Magallanes, the name given to the territories around the Strait of Magellan and the southernmost province of Chile (1992 population 143,058), has the second smallest population of any of Chile's regions. Punta Arenas (1990 population 120,030) is the capital city. Most of the territory consists of fjords, channels, glaciated mountains, and impenetrable rain forests or peat moss. This makes it an ideal location for viewing local wildlife, including condors, penguins, and guanacos. The cold steppes of Chilean Patagonia, east of the Andes, hold some potential for raising sheep, the major centers of which are in Puerto Natales and Porvenir. Oil discovered in 1940 near Cerro Sobrero (Tierra del Fuego) met the nation's needs until the mid-1960s. In 1978 Chile and Argentina almost went to war over the possession of the Picton, Lennox, and Nueva islands, which are part of the Magallanes region. (The dispute is known as the "Beagle conflict.") Due to fallout from this dispute, the Chileans supported the United Kingdom against Argentina in the Falklands War of 1982. In 1984 the dispute ended when Argentina and Chile signed the Peace and Friendship Treaty, which granted the islands themselves to Chile and the maritime rights to Argentina. Since the early 1990s there has been a resurge in petroleum exploitation in the eastern segment of the Strait of Magellan. Wool and mouton exports also contribute to the region's economy.
Alberto M. De Agostini, Magallanes y canales fueguinos (Punta Arenas, 1960); and Instituto Geográfico Millitar, "La región de Magallanes y la Antártica chilena," in Geografía de Chile, vol. 34 (Santiago, 1987).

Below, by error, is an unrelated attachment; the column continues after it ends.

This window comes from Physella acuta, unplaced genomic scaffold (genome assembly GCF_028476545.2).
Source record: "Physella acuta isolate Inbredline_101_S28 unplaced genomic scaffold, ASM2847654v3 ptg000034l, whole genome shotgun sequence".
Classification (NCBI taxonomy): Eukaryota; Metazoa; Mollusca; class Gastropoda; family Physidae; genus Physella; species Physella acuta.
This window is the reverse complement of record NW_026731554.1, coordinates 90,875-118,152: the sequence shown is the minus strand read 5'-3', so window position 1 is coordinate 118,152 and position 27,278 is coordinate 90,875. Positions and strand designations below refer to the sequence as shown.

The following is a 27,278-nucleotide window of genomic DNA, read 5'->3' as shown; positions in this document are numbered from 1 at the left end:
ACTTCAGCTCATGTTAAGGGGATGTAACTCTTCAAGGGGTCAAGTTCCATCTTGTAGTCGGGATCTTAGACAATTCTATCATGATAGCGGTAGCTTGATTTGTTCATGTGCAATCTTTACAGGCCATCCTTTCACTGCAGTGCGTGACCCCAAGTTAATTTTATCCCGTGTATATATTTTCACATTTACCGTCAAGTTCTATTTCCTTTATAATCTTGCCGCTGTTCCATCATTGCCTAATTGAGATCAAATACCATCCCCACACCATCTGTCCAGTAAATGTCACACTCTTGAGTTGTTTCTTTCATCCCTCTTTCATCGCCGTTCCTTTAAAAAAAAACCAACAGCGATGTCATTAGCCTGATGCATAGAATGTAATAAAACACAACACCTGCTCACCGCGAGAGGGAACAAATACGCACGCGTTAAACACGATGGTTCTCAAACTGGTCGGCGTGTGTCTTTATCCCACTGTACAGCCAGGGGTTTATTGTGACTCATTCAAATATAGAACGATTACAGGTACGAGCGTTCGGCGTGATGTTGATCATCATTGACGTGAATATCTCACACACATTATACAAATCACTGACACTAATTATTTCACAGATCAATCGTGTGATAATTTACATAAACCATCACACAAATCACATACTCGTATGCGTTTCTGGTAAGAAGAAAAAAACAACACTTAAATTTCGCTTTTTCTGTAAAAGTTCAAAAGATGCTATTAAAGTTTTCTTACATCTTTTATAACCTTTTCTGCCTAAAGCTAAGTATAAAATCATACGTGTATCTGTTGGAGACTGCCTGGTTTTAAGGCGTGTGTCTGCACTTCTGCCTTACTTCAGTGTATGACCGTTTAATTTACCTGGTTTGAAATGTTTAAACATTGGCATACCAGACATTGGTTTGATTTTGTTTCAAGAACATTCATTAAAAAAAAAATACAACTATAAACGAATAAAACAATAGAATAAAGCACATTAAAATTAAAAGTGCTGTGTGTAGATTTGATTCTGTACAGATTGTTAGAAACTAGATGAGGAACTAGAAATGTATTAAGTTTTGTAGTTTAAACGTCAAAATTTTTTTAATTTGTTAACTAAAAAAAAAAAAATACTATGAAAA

Brebbia, C. A. Patagonia, A Forgotten Land: From Magellan to Perón. Boston; Southampton, U.K.: WIT Press, 2007.
Gallez, Paul. Cristóbal de Haro: Banqueros y pimenteros en busca del Estrecho Magallánico. Bahía Blanco, Argentina: Instituto Patagónico, 1991.
Martinic Beros, Mateo. Archipélago patagónico: La última frontera. Puntas Arenas, Chile: Ediciones de la Universidad de Magallanes, 2004.
Martinic Beros, Mateo, and Julio Fernández Mallo. Faros del estrecho de Magallanes: Un patrimonio histórico y arquitectónico. 2nd ed. Punta Arenas, Chile: La Prensa Austral, 2002.
Massone, Mauricio. Los cazadores despúes del hielo. Concepción, Chile: Museo de Historia Natural; Santiago: Centro de Investigaciones Diego Barros Arana, 2004.
CÉsar N. Caviedes
"Magallanes." Encyclopedia of Latin American History and Culture. . Encyclopedia.com. (September 20, 2018). http://www.encyclopedia.com/humanities/encyclopedias-almanacs-transcripts-and-maps/magallanes
"Magallanes." Encyclopedia of Latin American History and Culture. . Retrieved September 20, 2018 from Encyclopedia.com: http://www.encyclopedia.com/humanities/encyclopedias-almanacs-transcripts-and-maps/magallanes
Encyclopedia.com gives you the ability to cite reference entries and articles according to common styles from the Modern Language Association (MLA), The Chicago Manual of Style, and the American Psychological Association (APA).
Within the “Cite this article” tool, pick a style to see how all available information looks when formatted according to that style. Then, copy and paste the text into your bibliography or works cited list.
Because each style has its own formatting nuances that evolve over time and not all information is available for every reference entry or article, Encyclopedia.com cannot guarantee each citation it generates. Therefore, it’s best to use Encyclopedia.com citations as a starting point before checking the style against your school or publication’s requirements and the most-recent information available at these sites:
Modern Language Association
The Chicago Manual of Style
American Psychological Association
- Most online reference entries and articles do not have page numbers. Therefore, that information is unavailable for most Encyclopedia.com content. However, the date of retrieval is often important. Refer to each style’s convention regarding the best way to format page numbers and retrieval dates.
- In addition to the MLA, Chicago, and APA styles, your school, university, publication, or institution may have its own requirements for citations. Therefore, be sure to refer to those guidelines when editing your bibliography or works cited list.